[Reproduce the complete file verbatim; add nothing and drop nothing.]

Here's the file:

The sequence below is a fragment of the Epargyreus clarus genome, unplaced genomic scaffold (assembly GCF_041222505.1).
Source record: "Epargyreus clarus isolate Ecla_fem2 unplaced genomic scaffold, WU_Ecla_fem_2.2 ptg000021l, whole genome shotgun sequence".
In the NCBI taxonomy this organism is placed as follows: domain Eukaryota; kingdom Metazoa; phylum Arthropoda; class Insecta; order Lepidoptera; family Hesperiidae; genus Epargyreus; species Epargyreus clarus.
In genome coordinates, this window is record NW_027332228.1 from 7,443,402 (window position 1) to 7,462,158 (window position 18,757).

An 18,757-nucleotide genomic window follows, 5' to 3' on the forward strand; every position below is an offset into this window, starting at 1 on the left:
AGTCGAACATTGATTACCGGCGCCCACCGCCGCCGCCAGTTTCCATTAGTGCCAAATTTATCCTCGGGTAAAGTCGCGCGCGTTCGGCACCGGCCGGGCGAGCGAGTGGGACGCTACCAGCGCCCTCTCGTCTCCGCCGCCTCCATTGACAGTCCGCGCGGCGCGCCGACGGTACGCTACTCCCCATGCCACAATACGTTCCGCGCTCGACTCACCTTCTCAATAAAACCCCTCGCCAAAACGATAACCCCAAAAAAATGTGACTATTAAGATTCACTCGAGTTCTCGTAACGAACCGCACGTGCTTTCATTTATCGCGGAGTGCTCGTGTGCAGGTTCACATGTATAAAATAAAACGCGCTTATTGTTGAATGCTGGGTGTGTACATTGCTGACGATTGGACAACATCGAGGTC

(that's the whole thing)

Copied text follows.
The sequence below is a fragment of the Epargyreus clarus genome, unplaced genomic scaffold (assembly GCF_041222505.1).
Source record: "Epargyreus clarus isolate Ecla_fem2 unplaced genomic scaffold, WU_Ecla_fem_2.2 ptg000021l, whole genome shotgun sequence".
In the NCBI taxonomy this organism is placed as follows: domain Eukaryota; kingdom Metazoa; phylum Arthropoda; class Insecta; order Lepidoptera; family Hesperiidae; genus Epargyreus; species Epargyreus clarus.
In genome coordinates, this window is record NW_027332228.1 from 7,443,402 (window position 1) to 7,462,158 (window position 18,757).

An 18,757-nucleotide genomic window follows, 5' to 3' on the forward strand; every position below is an offset into this window, starting at 1 on the left:
AGTCGAACATTGATTACCGGCGCCCACCGCCGCCGCCAGTTTCCATTAGTGCCAAATTTATCCTCGGGTAAAGTCGCGCGCGTTCGGCACCGGCCGGGCGAGCGAGTGGGACGCTACCAGCGCCCTCTCGTCTCCGCCGCCTCCATTGACAGTCCGCGCGGCGCGCCGACGGTACGCTACTCCCCATGCCACAATACGTTCCGCGCTCGACTCACCTTCTCAATAAAACCCCTCGCCAAAACGATAACCCCAAAAAAATGTGACTATTAAGATTCACTCGAGTTCTCGTAACGAACCGCACGTGCTTTCATTTATCGCGGAGTGCTCGTGTGCAGGTTCACATGTATAAAATAAAACGCGCTTATTGTTGAATGCTGGGTGTGTACATTGCTGACGATTGGACAACATCGAGGTC